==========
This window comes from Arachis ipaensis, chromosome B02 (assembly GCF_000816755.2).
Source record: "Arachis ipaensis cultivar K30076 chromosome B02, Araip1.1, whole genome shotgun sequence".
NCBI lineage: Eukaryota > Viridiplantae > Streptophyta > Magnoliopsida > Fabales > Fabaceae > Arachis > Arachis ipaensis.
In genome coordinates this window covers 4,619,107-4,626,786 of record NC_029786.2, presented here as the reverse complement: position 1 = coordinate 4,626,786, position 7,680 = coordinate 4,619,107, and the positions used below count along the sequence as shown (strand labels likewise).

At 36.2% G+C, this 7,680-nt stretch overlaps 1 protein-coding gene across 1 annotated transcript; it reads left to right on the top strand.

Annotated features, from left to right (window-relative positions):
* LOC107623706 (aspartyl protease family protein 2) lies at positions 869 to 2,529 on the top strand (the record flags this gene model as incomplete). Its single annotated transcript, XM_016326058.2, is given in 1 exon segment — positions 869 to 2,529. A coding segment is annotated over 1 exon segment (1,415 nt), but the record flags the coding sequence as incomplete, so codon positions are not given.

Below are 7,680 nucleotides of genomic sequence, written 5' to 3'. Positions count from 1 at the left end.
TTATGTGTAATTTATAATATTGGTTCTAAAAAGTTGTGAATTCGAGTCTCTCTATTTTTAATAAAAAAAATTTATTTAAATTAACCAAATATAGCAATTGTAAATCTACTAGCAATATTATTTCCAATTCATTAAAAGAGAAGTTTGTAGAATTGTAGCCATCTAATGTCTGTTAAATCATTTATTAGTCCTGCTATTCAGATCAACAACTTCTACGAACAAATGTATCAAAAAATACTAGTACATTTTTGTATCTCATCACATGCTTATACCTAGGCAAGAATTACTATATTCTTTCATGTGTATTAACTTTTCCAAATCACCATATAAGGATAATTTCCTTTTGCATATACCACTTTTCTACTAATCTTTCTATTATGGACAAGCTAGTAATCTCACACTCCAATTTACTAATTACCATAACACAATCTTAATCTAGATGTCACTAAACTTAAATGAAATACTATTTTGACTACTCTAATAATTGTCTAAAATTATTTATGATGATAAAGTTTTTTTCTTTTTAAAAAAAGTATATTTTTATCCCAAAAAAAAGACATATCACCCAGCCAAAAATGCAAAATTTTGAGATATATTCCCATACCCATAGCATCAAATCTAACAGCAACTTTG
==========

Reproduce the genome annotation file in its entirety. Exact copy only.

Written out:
This window comes from Arachis ipaensis, chromosome B02 (assembly GCF_000816755.2).
Source record: "Arachis ipaensis cultivar K30076 chromosome B02, Araip1.1, whole genome shotgun sequence".
NCBI lineage: Eukaryota > Viridiplantae > Streptophyta > Magnoliopsida > Fabales > Fabaceae > Arachis > Arachis ipaensis.
In genome coordinates this window covers 4,619,107-4,626,786 of record NC_029786.2, presented here as the reverse complement: position 1 = coordinate 4,626,786, position 7,680 = coordinate 4,619,107, and the positions used below count along the sequence as shown (strand labels likewise).

At 36.2% G+C, this 7,680-nt stretch overlaps 1 protein-coding gene across 1 annotated transcript; it reads left to right on the top strand.

Annotated features, from left to right (window-relative positions):
* LOC107623706 (aspartyl protease family protein 2) lies at positions 869 to 2,529 on the top strand (the record flags this gene model as incomplete). Its single annotated transcript, XM_016326058.2, is given in 1 exon segment — positions 869 to 2,529. A coding segment is annotated over 1 exon segment (1,415 nt), but the record flags the coding sequence as incomplete, so codon positions are not given.

Below are 7,680 nucleotides of genomic sequence, written 5' to 3'. Positions count from 1 at the left end.
TTATGTGTAATTTATAATATTGGTTCTAAAAAGTTGTGAATTCGAGTCTCTCTATTTTTAATAAAAAAAATTTATTTAAATTAACCAAATATAGCAATTGTAAATCTACTAGCAATATTATTTCCAATTCATTAAAAGAGAAGTTTGTAGAATTGTAGCCATCTAATGTCTGTTAAATCATTTATTAGTCCTGCTATTCAGATCAACAACTTCTACGAACAAATGTATCAAAAAATACTAGTACATTTTTGTATCTCATCACATGCTTATACCTAGGCAAGAATTACTATATTCTTTCATGTGTATTAACTTTTCCAAATCACCATATAAGGATAATTTCCTTTTGCATATACCACTTTTCTACTAATCTTTCTATTATGGACAAGCTAGTAATCTCACACTCCAATTTACTAATTACCATAACACAATCTTAATCTAGATGTCACTAAACTTAAATGAAATACTATTTTGACTACTCTAATAATTGTCTAAAATTATTTATGATGATAAAGTTTTTTTCTTTTTAAAAAAAGTATATTTTTATCCCAAAAAAAAGACATATCACCCAGCCAAAAATGCAAAATTTTGAGATATATTCCCATACCCATAGCATCAAATCTAACAGCAACTTTG